I used a Mexican socket set (AKA) vise grips to grab the shank of the bolt to keep it from spinning.
 

·
Super Moderator
Joined
·
8,454 Posts
first let me state,
congrats on accomplishing what you set out to do...lower the corvettes stance marginally, obviously it took some though and effort!:thumbsup:

now a simple question
WHY?
the reason I ask is that yes its obvious it makes the cars stance slightly more aggressive.
BUT, having track raced corvettes for decades,and driven some serious high performance cars including several 500 hp plus corvettes, Ive never found it helped handling as much as stiffer springs , correctly matched sway bars and shocks front and rear, bigger brakes and specifically selected wheels and tires, and heres the big issue GROUND CLEARANCE under the corvette,, anyone who has ever, closely looked at a corvette with a driver seated in it with a full tank of fuel, should be aware that theres very limited oil pan, transmission and k frame to road surface clearance., all it takes to cause significant damage is a speed bump drive way drainage curb or raised manhole cover.


IF YOU DON,T THINK OIL PANS AND FRAMES HIT SPEED BUMPS WHERE ARE ALL THE GROOVES IN THE CONCRETE come FROM??
if your un-aware, most aftermarket oil pans, for engines and transmissions, with increased capacity tend to extend up to an inch or a bit more even lower than the stock components,
most exhaust headers, extend an inch or so lower, further reducing ground clearance.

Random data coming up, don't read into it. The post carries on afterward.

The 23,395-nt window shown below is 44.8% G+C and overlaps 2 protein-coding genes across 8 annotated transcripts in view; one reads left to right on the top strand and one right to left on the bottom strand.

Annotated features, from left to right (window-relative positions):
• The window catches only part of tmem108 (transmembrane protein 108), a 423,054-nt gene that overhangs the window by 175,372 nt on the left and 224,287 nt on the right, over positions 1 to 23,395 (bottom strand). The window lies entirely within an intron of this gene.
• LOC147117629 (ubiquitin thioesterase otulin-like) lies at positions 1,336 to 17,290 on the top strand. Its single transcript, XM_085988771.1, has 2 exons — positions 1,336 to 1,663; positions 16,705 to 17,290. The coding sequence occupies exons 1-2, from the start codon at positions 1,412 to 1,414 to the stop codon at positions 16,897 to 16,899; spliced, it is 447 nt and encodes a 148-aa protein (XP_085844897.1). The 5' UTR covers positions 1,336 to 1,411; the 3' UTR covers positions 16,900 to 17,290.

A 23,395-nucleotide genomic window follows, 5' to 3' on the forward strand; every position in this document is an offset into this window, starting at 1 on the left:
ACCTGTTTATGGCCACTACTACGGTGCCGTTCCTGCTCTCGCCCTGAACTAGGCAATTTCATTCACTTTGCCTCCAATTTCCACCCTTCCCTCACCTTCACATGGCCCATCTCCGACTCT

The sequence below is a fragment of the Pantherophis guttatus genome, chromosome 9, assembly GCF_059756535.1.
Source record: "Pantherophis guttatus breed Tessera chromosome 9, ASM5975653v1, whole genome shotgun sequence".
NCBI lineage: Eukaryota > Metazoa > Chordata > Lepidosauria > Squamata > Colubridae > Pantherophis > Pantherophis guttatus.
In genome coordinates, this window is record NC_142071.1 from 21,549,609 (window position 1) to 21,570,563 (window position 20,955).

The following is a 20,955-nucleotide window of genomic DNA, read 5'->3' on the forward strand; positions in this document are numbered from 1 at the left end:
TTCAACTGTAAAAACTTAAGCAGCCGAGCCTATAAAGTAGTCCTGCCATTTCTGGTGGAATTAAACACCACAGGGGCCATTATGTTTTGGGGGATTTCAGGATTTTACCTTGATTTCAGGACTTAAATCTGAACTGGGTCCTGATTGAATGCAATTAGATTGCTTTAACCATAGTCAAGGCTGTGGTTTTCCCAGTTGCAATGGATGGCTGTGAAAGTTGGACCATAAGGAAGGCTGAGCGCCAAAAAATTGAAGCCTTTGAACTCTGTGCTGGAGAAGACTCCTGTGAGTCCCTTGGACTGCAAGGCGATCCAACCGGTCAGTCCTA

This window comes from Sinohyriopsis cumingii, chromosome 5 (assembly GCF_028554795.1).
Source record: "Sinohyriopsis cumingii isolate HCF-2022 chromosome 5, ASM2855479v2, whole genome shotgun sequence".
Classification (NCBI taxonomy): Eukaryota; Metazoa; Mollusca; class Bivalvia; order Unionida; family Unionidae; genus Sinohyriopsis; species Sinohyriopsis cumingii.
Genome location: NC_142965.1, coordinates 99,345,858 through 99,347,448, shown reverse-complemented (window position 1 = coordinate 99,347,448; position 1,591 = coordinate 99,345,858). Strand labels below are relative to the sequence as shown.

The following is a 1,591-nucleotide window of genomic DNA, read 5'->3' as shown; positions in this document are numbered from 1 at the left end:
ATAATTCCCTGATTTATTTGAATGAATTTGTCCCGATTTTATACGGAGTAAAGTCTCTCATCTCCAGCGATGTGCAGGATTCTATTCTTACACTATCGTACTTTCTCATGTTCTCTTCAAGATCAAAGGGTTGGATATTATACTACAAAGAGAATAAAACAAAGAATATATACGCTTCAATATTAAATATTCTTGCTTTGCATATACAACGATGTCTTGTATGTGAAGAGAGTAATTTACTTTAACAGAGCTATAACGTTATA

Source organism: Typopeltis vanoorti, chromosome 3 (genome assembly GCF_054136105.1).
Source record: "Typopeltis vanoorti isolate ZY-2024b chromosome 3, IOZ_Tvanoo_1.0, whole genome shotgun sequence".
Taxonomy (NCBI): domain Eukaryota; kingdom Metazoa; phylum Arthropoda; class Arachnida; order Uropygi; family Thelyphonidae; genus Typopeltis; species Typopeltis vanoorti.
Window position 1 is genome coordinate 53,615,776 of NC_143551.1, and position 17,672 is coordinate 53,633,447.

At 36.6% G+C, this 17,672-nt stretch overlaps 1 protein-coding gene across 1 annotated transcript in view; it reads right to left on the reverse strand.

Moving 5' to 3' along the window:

most c4 corvettes have less than 4" of ground clearance to begin with, reducing it further can potentially cause issues you might not have thought about
many corvettes could not drive over a common speed bump or clear the all too common badly installed manhole cover.








 

·
Registered
Joined
·
218 Posts
first let me state,
congrats on accomplishing what you set out to do...lower the corvettes stance marginally, obviously it took some though and effort!:thumbsup:

ow a simple question
WHY?
the reason I ask is that yes its obvious it makes the cars stance slightly more aggressive.
BUT, having track raced corvettes for decades,and driven some serious high performance cars including several 500 hp plus corvettes, Ive never found it helped handling as much as stiffer springs , correctly matched sway bars and shocks front and rear, bigger brakes and specifically selected wheels and tires, and heres the big issue GROUND CLEARANCE under the corvette,, anyone who has ever, closely looked at a corvette with a driver seated in it with a full tank of fuel, should be aware that theres very limited oil pan, transmission and k frame to road surface clearance., all it takes to cause significant damage is a speed bump drive way drainage curb or raised manhole cover.


IF YOU DON,T THINK OIL PANS AND FRAMES HIT SPEED BUMPS WHERE ARE ALL THE GROOVES IN THE CONCRETE come FROM??
if your un-aware, most aftermarket oil pans, for engines and transmissions, with increased capacity tend to extend up to an inch or a bit more even lower than the stock components,
most exhaust headers, extend an inch or so lower, further reducing ground clearance.
most c4 corvettes have less than 4" of ground clearance to begin with, reducing it further can potentially cause issues you might not have thought about
many corvettes could not drive over a common speed bump or clear the all too common badly installed manhole cover.

Congrats on "Get off my lawn"ing an 11 year old thread...
 

·
Super Moderator
Joined
·
8,454 Posts
yeah its an older thread... but the facts don,t change due to the threads age.
and most people reading the threads are far more concerned with the content than the threads age, especially if they are researching lowering their corvette in this case.
 

·
Banned
Joined
·
5,331 Posts
If you do not own a C4 Convertible and the Giant X Brace intact lowering a C4 will make it instant prone to Fiberglass floor pan damage.
The X Brace acts as a Crash debris skid plate to protect the floor pans.
 
81 - 98 of 98 Posts
Top